Fake News: No big deal?

Published on 07.03.2019 | Translations available in: German

Fake News: No big deal?

Since his election as the 45th President of the United States, headlines about Donald Trump are dominating the media. Along with Trump, one term in particular has become a buzzword: Fake News. However, studies show that the hype is creating false expectations which do not correspond with reality. Still, fake news is a serious issue in the information age.

Is really everything we read in the newspaper and on online platforms true? In times where the term "Fake News" is being used on a daily basis, uncertainty is spreading. Or one might at least think so. According to the Reuters Digital News Report 2018 (link), 54% of the Swiss-Germans and 48% of the French-speaking people in Switzerland rate the Swiss media as trustworthy and good. On the other hand, only 22% of the Swiss believe in the news they read on social media.

A positive result for the Swiss media landscape. And an important sign. Because Fake News, meaning intentional disinformation, threatens public communication, which is crucial for our democratic society.

Is the fear of Fake News unjustified then?

In his recently published study (link), Brendan Nyhan, Professor of Public Policy at the University of Michigan, also comes to the conclusion that our fears regarding Fake News are exaggerated, and that for example, Fake News played a far smaller role in the run-up to the presidential elections in the USA than previously assumed. But what is of particular interest is, that the constant confrontation with the topic of Fake News and warnings about it have led readers to start questioning the legitimacy of the media.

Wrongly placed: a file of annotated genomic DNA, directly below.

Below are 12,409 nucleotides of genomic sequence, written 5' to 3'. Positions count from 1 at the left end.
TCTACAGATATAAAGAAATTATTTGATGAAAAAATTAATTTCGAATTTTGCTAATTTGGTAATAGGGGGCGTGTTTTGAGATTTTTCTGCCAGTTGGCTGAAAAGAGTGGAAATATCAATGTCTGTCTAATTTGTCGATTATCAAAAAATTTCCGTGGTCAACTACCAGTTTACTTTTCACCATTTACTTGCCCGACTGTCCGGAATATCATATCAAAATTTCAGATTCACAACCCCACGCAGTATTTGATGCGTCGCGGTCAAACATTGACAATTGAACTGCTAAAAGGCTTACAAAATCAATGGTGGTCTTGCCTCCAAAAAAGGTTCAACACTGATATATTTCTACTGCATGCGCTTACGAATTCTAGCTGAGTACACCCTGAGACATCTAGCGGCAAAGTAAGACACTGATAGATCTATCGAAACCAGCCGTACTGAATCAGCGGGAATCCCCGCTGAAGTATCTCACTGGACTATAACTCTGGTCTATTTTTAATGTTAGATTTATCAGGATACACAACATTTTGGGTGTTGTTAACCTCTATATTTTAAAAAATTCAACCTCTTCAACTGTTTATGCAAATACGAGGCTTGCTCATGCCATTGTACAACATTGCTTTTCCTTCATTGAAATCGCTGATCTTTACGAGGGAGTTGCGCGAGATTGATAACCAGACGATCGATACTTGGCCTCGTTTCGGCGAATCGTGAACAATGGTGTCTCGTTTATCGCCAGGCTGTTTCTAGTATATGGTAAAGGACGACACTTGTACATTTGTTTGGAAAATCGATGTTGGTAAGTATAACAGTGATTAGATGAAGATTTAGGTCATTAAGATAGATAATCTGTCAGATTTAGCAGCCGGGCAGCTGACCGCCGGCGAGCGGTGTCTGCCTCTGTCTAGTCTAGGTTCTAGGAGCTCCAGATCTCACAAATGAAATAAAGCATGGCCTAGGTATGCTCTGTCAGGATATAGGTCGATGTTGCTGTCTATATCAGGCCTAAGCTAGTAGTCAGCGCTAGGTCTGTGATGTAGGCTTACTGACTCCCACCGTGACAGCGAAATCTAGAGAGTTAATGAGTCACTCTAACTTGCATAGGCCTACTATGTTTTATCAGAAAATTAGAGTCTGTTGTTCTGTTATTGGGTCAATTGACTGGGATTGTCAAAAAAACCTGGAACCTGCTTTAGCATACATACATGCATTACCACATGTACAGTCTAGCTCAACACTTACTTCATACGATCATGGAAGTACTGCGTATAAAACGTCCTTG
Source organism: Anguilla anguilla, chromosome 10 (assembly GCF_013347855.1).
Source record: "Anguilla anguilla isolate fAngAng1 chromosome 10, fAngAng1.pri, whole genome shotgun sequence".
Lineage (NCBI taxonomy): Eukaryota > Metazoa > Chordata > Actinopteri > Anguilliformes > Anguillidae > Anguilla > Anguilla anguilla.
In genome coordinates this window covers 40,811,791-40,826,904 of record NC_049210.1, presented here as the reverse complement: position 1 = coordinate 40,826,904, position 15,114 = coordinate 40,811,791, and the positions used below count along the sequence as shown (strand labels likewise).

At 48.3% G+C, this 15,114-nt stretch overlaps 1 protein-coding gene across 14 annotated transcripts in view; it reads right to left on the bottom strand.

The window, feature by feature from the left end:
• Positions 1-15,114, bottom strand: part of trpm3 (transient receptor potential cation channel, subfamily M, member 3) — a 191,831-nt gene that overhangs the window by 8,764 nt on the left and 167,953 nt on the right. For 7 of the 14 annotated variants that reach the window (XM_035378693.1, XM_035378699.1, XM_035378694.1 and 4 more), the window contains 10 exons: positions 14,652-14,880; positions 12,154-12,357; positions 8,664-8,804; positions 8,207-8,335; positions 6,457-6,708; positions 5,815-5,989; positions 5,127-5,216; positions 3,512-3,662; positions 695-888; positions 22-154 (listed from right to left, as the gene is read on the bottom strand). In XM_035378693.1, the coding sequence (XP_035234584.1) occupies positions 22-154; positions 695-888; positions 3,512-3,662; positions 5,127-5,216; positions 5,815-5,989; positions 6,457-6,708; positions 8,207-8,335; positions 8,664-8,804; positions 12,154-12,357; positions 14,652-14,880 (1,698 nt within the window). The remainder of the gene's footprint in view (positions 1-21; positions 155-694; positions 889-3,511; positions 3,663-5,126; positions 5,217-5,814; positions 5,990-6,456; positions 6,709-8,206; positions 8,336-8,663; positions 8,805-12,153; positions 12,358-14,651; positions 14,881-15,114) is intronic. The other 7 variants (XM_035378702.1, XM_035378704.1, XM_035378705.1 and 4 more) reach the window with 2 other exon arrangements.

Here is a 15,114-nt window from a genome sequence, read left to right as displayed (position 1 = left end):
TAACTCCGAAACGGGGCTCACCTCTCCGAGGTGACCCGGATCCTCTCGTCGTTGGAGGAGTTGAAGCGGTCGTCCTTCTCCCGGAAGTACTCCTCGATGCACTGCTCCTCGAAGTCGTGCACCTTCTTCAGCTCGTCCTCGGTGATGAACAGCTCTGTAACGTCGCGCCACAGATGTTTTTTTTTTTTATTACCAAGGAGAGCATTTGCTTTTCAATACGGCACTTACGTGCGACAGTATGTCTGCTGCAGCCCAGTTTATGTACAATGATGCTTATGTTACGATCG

False security

From this perspective, one might think that fake news is not a real problem. Wrong information, also intentionally used, exists since the beginning of mankind and is not a new phenomenon. But while the spread of false information was still relatively manageable and corrective action could be taken if necessary, digitization operates as an unmanageable catalyst in the spread of Fake News. Especially on social media platforms, Fake News is popping up like daisies. The reason is obvious. Low barriers of entry, widespread distribution and - Social Media are emotional media. They are optimised for rapid, impulsive reactions and their algorithms prefer highly emotional content.

Danger lies in the dark

But we do not only find Fake News on Social Media: disinformation grows where we do not have a public sphere - in private communities, closed groups - and it is spread via WhatsApp and the darknet. So danger sometimes literally lies in the dark. Since this also makes the access to this data difficult, current communication research can only investigate fake news on public platforms - and therefore does not adequately represent reality.

Image and reputation matter

Looking at this current development, we become aware of the paradox: Fake News are a matter of fact, even if they are less relevant than the media coverage suggests. They are also relevant for companies, organisations and executives. Targeted misinformation from or about one's own company can damage reputation and business, and it is a burden. Coca-Cola and Pepsi, for example, were victims of political advertising in the pre-Christmas period of 2018 with fake posters (link). 

Disinformation is difficult to control. But one's own image and reputation can be. Transparent and authentic communication with stakeholders creates trust and is the basis for solid relationships. In addition, crisis prevention can counteract possible reputational damage through Fake News. Those who invest in maintaining their image and reputation can do something about Fake News and will not be overwhelmed by it.

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